Preventing Medial Collateral Ligament Injuries

Medial collateral ligament (MCL) tears are common injuries to the knee that a lot of athletes and active people suffer from. While these injuries aren’t rare, not many people know about the MCL or anything regarding injuries to the area. The MCL is a band in the inner part of the knee that runs from the femur down toward the tibia. It’s there to stop you from over-extending your leg on the inner side and to stabilize your knee while allowing it to rotate.


Signs, Symptoms, and Treatment

MCL tears occur when a strong force hits the outside of your knee causing the MCL and sometimes other ligaments near the MCL to overstretch or tear. This usually happens while playing a sport like football where collisions are common and there are a lot of pivoting movements. Basketball, soccer, and winter sports where you can slip easily are also common causes of MCL tears. However, people who put too much stress on their knees can also suffer from this injury.

The symptoms of an MCL tear start with tenderness or pain in the area followed by swelling and stiffness in the inside part of your knee. Depending on how extreme the tear is your pain can be anywhere from mild to quite severe. If other ligaments are damaged along with the MCL your pain will be worse. Upon trying to stand or walk, your knee will also feel unsteady or may lock up when you try to bend it.

In order to know whether or not you have an MCL tear, you’ll need to be diagnosed by a doctor. When you see one they’ll ask you how the injury occurred, what it feels like, and if you’ve had prior knee problems. They’ll also examine your knee by putting pressure on the outside of your injured knee when it is straight and again while it’s bent. A doctor will also do x-rays and an MRI to assess how severe the tear is. After that, the grade of the tear will be determined. There are three grades your MCL tear can fall under:

  • Grade 1: some tenderness and slight pain
  • Grade 2: noticeable looseness in the joint, severe pain, possible swelling
  • Grade 3: some noticeable swelling, joint instability, severe pain. Usually involves tears to other ligaments in the knee.

The initial treatment will be to manage your pain as well as the inflammation around the knee. Your knee will be immobilized in order to keep it stable. It usually takes about six weeks for a grade 3 MCL tear to heal properly when it’s properly treated. Grade 1 or grade 2 tears can take anywhere from a week to four weeks to heal.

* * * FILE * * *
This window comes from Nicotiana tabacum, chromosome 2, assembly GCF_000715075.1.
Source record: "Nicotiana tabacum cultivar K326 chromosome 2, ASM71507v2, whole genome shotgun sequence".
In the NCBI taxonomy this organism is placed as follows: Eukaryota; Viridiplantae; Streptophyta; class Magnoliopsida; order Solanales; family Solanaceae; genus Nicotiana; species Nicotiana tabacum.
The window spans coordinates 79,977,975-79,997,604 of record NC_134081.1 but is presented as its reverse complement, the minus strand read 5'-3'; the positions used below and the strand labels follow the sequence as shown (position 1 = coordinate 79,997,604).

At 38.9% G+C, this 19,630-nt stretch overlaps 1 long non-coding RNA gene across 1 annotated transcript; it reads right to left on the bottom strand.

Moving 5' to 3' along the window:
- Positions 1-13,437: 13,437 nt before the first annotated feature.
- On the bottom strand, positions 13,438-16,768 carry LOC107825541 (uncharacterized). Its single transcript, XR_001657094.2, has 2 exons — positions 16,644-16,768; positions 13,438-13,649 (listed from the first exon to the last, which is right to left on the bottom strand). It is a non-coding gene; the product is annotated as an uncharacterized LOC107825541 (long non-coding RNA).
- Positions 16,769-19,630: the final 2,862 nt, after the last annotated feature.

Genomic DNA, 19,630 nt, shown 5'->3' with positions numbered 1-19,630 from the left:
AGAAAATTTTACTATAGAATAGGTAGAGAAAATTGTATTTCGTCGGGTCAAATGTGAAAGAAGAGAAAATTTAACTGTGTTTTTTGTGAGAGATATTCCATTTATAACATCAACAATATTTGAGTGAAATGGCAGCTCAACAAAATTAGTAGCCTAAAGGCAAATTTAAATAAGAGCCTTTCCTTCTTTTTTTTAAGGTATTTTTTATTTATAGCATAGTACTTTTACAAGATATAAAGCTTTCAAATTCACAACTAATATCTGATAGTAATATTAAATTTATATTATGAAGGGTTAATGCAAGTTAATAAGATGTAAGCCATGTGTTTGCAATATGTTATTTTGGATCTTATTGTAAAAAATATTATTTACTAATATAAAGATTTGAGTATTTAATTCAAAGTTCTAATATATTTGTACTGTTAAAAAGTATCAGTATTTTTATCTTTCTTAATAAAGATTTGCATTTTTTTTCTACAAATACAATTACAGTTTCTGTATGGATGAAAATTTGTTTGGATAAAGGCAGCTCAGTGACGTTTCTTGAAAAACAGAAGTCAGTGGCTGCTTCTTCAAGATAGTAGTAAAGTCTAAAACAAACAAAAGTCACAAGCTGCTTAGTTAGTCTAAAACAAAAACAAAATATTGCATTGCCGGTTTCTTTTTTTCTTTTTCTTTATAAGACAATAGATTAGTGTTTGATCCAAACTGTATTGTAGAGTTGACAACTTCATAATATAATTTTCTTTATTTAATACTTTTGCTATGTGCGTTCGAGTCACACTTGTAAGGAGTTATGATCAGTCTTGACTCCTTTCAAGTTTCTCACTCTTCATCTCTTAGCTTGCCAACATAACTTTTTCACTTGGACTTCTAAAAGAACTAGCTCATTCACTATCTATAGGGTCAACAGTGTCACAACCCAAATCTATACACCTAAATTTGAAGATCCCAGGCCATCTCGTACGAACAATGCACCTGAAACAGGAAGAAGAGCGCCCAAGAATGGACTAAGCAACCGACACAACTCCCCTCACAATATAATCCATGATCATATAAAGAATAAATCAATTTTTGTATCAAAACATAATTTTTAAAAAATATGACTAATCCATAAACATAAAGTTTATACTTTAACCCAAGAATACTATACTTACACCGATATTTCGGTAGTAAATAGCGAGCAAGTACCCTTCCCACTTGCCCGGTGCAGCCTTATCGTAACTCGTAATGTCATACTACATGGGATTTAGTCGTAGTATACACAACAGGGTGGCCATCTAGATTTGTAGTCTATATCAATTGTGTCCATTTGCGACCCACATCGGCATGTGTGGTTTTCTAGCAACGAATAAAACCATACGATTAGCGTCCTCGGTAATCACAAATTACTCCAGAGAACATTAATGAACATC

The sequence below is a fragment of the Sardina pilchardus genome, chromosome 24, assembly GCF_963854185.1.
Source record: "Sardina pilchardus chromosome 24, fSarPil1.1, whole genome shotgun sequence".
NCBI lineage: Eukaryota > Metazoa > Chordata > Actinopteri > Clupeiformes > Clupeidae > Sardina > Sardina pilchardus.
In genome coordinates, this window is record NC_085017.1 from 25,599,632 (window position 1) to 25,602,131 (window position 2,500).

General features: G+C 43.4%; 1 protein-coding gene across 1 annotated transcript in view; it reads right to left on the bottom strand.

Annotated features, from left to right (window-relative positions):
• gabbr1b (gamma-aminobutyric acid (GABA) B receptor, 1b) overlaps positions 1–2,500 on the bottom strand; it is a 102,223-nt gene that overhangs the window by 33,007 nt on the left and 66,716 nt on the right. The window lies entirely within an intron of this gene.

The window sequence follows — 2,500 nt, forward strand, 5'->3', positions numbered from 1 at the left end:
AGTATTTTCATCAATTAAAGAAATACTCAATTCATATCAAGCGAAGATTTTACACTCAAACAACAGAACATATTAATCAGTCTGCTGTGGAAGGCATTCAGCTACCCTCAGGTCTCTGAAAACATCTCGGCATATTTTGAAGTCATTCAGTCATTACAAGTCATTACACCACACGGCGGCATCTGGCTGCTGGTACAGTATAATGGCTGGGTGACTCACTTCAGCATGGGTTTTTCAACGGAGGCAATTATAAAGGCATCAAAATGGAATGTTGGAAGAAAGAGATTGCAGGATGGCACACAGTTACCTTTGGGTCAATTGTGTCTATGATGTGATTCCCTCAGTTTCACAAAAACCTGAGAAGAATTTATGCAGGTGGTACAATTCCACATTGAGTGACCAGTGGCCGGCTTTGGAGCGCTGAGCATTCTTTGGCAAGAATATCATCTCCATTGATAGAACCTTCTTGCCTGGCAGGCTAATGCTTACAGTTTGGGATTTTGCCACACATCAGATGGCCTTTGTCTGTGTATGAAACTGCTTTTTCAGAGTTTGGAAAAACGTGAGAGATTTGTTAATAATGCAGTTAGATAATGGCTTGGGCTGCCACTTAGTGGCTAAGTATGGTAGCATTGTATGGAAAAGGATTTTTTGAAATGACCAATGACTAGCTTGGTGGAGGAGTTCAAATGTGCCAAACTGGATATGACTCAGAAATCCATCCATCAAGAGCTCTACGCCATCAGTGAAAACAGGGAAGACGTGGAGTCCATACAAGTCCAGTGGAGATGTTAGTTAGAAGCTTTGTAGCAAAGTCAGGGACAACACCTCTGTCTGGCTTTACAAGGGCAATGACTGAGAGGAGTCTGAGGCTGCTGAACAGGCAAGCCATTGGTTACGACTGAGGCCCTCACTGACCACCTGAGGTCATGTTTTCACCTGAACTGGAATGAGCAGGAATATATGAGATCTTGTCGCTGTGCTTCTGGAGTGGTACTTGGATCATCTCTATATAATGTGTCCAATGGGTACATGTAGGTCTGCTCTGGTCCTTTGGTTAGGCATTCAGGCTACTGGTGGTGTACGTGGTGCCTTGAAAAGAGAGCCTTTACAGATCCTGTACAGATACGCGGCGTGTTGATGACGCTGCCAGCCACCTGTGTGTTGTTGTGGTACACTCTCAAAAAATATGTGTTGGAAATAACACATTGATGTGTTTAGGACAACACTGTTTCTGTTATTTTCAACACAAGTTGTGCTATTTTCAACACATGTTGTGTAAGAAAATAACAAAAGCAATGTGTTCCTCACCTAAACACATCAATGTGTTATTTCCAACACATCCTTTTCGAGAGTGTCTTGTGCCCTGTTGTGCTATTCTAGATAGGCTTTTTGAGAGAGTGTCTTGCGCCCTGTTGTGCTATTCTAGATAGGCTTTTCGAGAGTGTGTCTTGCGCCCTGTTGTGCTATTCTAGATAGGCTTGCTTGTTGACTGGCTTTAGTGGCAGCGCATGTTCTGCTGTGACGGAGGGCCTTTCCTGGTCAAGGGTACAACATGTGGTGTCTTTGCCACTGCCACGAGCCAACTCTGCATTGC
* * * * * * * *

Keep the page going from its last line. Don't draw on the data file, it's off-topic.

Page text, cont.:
As you heal you’ll need to rest, keep ice on the knee, and keep it elevated to avoid strain and swelling. You may also take pain relievers to deal with the pain. As you improve, your doctor might put a brace on your knee that will allow it to move forward and backward but not left and right. In rare cases, you might require surgery to repair the MCL tear but this is usually not necessary.

Once your swelling goes down and the pain subsides, you’ll more than likely have to go through physical therapy. There, you’ll have to do certain exercises that will help you gain strength back as well as a full range of motion. You might have to take this process slowly as you don’t want to reinjure the area or cause unnecessary irritation.

Avoiding MCL Tears

If you’re an athlete or an active person you might be worried about MCL tears. While you can’t know if the next game you play will have you getting hit in the leg, there are things that you can do that will help you lower your chances of getting hurt.

Freak injuries aren’t preventable as these happen unexpectedly, but balance exercises, strength training, and power exercises can help strengthen your knees. When your knees are stronger, you can take on more pressure or strain so you won’t be injured as easily.